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Sports Illustrated Will Show Their First Model Wearing a Hijab and Burkini

by Zoë Naseef


Halima Aden is the first model wearing a hijab and burkini to appear in Sports Illustrated. Aden was born and raised in a refugee camp in Kenya until the age of 7 when she moved to the United States. Her “rookie” SI Swimsuit spread was shot at Watamu Beach in Kenya by photographer Yu Tsai. The issue will be coming out on May 8th.

In 2016, 19-year-old Halima gained popularity when she was a semi-finalist and the first woman to wear a hijab in the Miss Minnesota USA pageant. From there, she signed on with IMG models and became a successful international model. She has been on covers such as British Vogue and walked runways including New York Fashion Week.

A Sports Illustrated editor said: “We believe beauty knows no boundaries. I admire Halima, and I consider her an inspirational human for what she has decided to use her platform for and her work with Unicef as an ambassador. She is, in my opinion, one of the great beauties of our time, not only outside but inside. When we met, I was instantaneously taken by her intelligence, enthusiasm and authenticity.”

The Sports Illustrated teaser mentions multiple times how she is a “modest Muslim” and that Halima “has been lighting up runways and magazine covers alike, reinforcing the fact that modesty can be glamorous, too.” It is definitely important to note that she is the first Muslim model to wear a hijab and burkini for the annual Sports Illustrated Swimsuit issue and has paved the way for other diverse models. But it is also important to note that she is still conventionally thin and attractive. Sports Illustrated has a long history of sexism and objectification of which this does not absolve the magazine.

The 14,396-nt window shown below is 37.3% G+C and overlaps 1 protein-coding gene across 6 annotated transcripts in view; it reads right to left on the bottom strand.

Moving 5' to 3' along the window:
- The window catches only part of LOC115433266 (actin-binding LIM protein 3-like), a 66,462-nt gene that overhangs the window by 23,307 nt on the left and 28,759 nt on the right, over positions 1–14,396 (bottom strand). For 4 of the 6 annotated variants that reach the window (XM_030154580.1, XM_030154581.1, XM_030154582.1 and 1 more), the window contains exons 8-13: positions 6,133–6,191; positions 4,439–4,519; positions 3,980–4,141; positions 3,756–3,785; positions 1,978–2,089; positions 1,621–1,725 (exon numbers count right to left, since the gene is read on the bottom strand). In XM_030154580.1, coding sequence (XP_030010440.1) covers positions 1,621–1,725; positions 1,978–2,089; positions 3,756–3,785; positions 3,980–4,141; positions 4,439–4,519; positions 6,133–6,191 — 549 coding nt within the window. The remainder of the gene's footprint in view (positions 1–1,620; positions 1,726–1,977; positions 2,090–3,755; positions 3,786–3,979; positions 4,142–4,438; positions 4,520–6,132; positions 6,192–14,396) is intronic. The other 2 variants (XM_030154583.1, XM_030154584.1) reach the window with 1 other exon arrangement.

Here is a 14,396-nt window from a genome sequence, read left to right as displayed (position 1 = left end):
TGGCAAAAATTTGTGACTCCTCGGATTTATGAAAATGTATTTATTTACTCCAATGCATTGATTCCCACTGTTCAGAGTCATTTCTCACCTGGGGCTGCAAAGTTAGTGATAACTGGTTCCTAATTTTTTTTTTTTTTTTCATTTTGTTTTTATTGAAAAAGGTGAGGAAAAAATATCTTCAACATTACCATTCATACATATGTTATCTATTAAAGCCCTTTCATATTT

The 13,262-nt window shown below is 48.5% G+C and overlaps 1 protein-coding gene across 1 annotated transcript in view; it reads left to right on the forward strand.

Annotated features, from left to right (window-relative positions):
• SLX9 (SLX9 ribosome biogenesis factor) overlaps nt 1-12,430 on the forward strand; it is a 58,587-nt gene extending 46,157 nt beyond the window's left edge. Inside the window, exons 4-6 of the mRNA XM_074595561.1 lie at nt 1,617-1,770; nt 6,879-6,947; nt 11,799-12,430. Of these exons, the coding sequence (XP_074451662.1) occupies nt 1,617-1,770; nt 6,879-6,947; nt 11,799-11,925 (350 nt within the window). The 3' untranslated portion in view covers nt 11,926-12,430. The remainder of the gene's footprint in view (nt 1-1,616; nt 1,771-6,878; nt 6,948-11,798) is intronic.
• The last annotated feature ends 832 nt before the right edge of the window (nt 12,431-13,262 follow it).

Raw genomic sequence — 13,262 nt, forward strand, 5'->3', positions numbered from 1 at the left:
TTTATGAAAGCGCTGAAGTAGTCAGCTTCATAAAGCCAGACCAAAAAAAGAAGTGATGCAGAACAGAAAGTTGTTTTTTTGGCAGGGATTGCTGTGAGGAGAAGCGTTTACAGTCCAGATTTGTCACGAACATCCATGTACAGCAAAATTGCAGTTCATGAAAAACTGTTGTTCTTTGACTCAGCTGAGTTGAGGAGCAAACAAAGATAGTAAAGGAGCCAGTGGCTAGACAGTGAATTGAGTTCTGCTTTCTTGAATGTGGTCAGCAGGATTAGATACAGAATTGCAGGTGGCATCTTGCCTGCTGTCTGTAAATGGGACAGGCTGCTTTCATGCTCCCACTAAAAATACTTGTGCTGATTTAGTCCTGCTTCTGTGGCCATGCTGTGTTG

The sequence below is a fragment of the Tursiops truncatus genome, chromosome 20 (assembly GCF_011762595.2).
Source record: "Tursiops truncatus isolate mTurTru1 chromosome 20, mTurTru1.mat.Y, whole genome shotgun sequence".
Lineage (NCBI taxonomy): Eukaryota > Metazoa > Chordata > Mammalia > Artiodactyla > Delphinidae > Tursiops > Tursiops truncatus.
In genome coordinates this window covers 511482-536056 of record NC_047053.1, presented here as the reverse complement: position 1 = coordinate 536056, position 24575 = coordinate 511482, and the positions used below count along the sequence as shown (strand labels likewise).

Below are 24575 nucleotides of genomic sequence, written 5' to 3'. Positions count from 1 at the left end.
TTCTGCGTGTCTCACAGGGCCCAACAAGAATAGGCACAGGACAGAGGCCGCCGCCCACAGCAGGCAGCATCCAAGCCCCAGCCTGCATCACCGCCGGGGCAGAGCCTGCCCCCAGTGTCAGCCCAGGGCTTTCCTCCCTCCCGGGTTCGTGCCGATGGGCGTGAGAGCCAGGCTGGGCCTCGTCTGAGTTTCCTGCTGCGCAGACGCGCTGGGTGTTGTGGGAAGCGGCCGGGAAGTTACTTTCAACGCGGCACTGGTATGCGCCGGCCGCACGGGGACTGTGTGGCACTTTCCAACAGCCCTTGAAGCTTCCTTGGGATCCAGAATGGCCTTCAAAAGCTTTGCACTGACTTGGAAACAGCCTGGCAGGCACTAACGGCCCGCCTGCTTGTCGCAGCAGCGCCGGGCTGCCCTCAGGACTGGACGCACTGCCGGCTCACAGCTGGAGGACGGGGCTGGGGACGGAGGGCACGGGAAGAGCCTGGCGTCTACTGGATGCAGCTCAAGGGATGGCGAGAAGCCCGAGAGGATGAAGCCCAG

According to Smithsonian, without counting the swimsuit issue, women only appear in 4.9 percent of Sports Illustrated covers, and are only the primary cover star on 2.5 percent of issues. When women do appear, they are, of course, hypersexualized. Halima Aden’s presence in the swimsuit issue is groundbreaking in it’s own right, but it also feels like a tokenized stunt casting. 

Top Image: Sports Illustrated 2019

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